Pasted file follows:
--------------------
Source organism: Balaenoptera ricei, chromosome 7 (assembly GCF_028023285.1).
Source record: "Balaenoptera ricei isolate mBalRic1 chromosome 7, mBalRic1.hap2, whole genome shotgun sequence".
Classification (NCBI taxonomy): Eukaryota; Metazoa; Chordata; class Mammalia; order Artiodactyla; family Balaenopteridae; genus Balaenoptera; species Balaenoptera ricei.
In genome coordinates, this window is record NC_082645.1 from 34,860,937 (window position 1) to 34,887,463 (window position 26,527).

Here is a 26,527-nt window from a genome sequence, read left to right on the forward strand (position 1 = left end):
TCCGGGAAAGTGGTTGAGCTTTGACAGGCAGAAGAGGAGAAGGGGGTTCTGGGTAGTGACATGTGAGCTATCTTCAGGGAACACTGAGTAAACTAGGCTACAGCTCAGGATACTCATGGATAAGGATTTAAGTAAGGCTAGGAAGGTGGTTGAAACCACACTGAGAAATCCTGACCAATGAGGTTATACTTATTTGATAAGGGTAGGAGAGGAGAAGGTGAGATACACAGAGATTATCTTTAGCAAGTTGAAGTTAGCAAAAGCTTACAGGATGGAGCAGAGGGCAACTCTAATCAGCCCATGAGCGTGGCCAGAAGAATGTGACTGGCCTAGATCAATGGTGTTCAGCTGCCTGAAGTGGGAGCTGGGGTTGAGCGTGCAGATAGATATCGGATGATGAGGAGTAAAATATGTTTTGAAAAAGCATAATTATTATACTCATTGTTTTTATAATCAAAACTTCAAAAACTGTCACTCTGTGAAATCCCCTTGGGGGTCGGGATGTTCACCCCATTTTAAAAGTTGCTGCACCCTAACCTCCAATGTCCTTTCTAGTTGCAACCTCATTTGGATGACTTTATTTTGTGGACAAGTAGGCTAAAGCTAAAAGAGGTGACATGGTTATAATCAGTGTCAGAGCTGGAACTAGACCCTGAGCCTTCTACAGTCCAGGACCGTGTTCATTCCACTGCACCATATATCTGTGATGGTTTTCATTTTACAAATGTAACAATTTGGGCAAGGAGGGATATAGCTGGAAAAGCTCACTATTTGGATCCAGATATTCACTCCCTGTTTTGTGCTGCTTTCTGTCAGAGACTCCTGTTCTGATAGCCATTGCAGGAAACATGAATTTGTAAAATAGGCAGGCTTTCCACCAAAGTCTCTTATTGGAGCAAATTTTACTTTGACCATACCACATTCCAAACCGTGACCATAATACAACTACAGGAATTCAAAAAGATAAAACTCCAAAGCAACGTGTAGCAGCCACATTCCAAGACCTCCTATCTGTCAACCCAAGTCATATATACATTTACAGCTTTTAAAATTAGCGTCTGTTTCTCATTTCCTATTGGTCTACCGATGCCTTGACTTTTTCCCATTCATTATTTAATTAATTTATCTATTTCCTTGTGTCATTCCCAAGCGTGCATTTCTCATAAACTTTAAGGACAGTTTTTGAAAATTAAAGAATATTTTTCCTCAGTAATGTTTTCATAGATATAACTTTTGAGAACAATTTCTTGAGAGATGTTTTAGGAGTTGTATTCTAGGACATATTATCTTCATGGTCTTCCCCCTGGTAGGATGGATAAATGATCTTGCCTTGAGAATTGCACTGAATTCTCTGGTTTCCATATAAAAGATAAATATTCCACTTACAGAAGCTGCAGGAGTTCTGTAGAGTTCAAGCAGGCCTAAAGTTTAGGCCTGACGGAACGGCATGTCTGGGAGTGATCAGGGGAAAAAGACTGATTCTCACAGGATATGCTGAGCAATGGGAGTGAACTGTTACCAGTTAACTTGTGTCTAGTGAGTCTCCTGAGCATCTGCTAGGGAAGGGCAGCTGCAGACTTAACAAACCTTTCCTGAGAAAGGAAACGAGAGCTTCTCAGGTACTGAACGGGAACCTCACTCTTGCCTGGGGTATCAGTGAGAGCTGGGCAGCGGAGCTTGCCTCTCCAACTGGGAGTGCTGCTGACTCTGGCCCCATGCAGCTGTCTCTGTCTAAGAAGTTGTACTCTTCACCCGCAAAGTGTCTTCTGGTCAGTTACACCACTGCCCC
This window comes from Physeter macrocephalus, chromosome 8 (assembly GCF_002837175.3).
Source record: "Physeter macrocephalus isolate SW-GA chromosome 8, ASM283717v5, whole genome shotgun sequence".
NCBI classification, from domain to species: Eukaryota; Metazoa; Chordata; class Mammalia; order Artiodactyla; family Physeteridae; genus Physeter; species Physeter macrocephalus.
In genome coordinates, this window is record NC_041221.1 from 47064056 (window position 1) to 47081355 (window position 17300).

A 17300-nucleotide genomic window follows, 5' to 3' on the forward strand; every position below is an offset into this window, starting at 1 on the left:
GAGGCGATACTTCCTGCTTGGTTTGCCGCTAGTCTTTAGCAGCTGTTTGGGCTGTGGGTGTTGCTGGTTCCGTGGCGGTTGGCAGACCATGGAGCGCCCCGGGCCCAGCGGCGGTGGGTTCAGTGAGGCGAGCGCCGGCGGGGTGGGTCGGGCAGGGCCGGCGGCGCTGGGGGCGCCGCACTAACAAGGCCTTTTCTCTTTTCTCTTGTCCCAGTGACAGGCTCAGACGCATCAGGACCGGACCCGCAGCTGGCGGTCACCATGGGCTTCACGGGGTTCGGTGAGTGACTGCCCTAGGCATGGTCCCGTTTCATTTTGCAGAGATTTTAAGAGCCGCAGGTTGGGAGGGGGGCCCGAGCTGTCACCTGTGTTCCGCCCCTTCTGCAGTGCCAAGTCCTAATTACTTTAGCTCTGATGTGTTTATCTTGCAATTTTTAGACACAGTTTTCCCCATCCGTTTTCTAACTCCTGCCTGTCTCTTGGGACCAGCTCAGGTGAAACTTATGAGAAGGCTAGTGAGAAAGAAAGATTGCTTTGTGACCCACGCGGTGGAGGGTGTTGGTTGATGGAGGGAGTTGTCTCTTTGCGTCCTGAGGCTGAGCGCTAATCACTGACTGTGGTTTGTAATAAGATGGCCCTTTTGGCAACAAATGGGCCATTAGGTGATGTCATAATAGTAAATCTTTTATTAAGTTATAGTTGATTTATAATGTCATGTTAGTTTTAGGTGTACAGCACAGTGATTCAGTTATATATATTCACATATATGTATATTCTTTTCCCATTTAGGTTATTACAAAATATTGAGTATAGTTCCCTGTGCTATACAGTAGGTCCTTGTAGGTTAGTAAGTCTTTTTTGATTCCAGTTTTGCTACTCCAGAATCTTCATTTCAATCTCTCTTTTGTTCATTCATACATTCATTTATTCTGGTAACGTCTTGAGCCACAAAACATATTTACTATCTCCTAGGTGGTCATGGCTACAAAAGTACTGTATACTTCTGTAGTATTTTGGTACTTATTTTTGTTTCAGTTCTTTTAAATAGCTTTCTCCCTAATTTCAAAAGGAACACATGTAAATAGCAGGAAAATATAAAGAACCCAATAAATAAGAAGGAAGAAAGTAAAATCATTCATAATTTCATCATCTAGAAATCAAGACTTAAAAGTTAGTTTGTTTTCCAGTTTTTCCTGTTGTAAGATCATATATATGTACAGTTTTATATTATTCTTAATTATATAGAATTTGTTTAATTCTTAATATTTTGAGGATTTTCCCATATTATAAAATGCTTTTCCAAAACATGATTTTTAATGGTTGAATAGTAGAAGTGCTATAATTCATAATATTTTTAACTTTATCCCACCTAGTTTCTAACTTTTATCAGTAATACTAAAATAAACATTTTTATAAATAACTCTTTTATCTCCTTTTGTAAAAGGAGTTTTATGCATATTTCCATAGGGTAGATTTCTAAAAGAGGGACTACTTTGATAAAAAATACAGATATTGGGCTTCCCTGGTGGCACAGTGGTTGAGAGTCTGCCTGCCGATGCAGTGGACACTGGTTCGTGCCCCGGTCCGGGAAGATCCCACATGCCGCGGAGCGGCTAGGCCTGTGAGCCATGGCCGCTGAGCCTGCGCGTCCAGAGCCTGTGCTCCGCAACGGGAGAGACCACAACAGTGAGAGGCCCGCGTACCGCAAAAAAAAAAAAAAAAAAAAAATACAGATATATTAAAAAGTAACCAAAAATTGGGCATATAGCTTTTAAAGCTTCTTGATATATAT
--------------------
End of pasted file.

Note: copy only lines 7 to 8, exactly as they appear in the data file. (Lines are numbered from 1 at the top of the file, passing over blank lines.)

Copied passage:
This window comes from Physeter macrocephalus, chromosome 8 (assembly GCF_002837175.3).
Source record: "Physeter macrocephalus isolate SW-GA chromosome 8, ASM283717v5, whole genome shotgun sequence".